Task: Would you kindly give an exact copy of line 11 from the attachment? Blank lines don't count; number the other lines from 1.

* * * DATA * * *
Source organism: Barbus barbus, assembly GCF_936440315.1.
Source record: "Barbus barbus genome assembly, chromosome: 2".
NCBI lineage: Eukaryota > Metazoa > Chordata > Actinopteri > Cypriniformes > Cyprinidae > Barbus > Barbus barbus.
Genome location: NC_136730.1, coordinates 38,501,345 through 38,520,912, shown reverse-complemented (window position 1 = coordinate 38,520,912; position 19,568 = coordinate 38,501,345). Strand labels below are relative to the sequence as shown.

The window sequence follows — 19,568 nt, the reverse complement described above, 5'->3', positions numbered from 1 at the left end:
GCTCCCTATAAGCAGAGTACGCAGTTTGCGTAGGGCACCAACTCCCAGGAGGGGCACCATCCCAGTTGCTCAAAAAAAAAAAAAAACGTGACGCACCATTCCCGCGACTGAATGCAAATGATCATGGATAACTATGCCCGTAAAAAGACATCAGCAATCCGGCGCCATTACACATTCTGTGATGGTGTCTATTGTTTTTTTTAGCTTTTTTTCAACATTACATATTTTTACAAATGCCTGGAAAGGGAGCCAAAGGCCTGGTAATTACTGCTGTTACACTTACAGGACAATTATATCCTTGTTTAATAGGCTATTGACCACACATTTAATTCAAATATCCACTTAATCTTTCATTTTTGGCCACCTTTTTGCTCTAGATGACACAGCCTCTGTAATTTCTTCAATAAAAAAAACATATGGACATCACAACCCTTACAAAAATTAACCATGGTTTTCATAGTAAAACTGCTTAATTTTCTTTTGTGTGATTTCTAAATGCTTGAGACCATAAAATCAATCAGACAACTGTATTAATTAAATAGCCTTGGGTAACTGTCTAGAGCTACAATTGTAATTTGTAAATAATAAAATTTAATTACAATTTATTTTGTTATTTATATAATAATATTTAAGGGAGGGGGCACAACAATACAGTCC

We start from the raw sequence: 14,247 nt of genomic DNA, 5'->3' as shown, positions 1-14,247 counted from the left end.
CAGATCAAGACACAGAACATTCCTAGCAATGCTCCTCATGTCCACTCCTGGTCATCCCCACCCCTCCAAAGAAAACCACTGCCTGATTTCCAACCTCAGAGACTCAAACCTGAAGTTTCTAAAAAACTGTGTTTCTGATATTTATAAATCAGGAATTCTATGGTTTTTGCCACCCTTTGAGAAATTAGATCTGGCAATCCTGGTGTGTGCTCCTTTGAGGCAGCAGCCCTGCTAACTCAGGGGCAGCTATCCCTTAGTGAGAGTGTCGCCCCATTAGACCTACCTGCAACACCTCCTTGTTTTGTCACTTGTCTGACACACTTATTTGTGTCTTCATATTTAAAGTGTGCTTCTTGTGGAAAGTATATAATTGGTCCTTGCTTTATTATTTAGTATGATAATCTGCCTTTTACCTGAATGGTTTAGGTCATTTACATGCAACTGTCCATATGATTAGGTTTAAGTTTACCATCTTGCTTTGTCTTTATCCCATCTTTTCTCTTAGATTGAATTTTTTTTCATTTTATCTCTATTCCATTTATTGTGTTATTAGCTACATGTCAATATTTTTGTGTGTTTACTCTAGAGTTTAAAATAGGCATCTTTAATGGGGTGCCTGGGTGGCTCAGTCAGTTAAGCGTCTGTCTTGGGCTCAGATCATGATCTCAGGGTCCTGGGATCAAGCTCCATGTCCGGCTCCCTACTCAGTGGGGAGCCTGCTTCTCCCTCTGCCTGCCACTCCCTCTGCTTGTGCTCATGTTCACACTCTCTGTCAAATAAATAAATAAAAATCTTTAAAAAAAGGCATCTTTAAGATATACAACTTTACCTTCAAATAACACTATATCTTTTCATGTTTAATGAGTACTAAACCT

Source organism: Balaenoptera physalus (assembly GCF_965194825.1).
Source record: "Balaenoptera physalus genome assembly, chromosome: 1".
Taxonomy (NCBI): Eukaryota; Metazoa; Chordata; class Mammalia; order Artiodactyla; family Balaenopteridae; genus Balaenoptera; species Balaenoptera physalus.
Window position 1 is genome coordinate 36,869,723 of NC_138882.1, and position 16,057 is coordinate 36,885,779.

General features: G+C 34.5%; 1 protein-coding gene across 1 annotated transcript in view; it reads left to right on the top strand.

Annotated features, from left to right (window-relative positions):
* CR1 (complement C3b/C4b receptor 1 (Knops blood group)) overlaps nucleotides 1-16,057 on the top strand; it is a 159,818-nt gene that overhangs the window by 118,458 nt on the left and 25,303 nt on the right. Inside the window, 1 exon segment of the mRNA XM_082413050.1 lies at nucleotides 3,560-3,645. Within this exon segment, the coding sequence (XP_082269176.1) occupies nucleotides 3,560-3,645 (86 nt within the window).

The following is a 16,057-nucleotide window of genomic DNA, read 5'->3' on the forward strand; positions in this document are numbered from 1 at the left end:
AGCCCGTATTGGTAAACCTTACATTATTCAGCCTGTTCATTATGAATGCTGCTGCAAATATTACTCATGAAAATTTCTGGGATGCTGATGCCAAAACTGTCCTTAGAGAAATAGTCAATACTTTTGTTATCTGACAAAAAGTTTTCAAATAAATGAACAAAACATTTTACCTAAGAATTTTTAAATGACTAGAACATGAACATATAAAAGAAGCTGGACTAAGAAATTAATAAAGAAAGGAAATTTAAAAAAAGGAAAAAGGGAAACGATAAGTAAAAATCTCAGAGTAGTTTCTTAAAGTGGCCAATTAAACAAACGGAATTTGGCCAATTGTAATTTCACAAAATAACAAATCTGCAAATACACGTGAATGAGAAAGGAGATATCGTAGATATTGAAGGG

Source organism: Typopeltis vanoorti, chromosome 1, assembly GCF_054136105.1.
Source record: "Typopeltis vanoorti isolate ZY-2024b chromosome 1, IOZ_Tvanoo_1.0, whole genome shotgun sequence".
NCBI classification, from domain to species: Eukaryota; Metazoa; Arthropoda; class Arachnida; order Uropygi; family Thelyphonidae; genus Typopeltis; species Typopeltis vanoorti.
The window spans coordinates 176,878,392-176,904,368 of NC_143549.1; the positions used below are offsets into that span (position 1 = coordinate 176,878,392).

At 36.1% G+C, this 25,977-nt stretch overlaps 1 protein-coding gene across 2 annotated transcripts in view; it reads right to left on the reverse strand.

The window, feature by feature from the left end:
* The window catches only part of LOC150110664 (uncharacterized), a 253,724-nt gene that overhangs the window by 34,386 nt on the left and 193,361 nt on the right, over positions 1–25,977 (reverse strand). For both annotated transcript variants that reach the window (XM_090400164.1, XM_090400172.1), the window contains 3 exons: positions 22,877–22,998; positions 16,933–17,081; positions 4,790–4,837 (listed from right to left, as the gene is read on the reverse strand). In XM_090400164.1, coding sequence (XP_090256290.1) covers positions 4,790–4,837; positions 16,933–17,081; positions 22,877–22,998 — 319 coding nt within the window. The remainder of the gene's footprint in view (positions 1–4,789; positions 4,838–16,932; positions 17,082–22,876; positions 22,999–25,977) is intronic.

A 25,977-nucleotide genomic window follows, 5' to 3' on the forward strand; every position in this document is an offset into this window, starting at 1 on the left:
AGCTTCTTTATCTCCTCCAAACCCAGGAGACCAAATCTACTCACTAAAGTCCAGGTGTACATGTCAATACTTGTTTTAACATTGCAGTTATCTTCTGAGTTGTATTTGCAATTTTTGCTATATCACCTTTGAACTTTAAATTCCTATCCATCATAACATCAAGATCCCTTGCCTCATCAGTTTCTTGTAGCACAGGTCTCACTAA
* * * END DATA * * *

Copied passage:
Taxonomy (NCBI): Eukaryota; Metazoa; Chordata; class Mammalia; order Artiodactyla; family Balaenopteridae; genus Balaenoptera; species Balaenoptera physalus.